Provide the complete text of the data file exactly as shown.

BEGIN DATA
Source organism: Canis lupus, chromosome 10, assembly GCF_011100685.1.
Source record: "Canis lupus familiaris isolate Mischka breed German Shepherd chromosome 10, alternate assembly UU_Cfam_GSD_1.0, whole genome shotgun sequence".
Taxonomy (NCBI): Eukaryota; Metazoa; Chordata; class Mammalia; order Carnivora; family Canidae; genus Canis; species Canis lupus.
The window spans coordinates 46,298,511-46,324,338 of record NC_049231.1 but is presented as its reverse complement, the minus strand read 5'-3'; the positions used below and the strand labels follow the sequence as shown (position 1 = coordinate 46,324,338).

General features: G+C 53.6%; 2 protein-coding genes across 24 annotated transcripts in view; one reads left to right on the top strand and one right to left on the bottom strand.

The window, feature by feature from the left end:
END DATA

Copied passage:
Source organism: Canis lupus, chromosome 10, assembly GCF_011100685.1.
Source record: "Canis lupus familiaris isolate Mischka breed German Shepherd chromosome 10, alternate assembly UU_Cfam_GSD_1.0, whole genome shotgun sequence".
Taxonomy (NCBI): Eukaryota; Metazoa; Chordata; class Mammalia; order Carnivora; family Canidae; genus Canis; species Canis lupus.
The window spans coordinates 46,298,511-46,324,338 of record NC_049231.1 but is presented as its reverse complement, the minus strand read 5'-3'; the positions used below and the strand labels follow the sequence as shown (position 1 = coordinate 46,324,338).

General features: G+C 53.6%; 2 protein-coding genes across 24 annotated transcripts in view; one reads left to right on the top strand and one right to left on the bottom strand.

The window, feature by feature from the left end: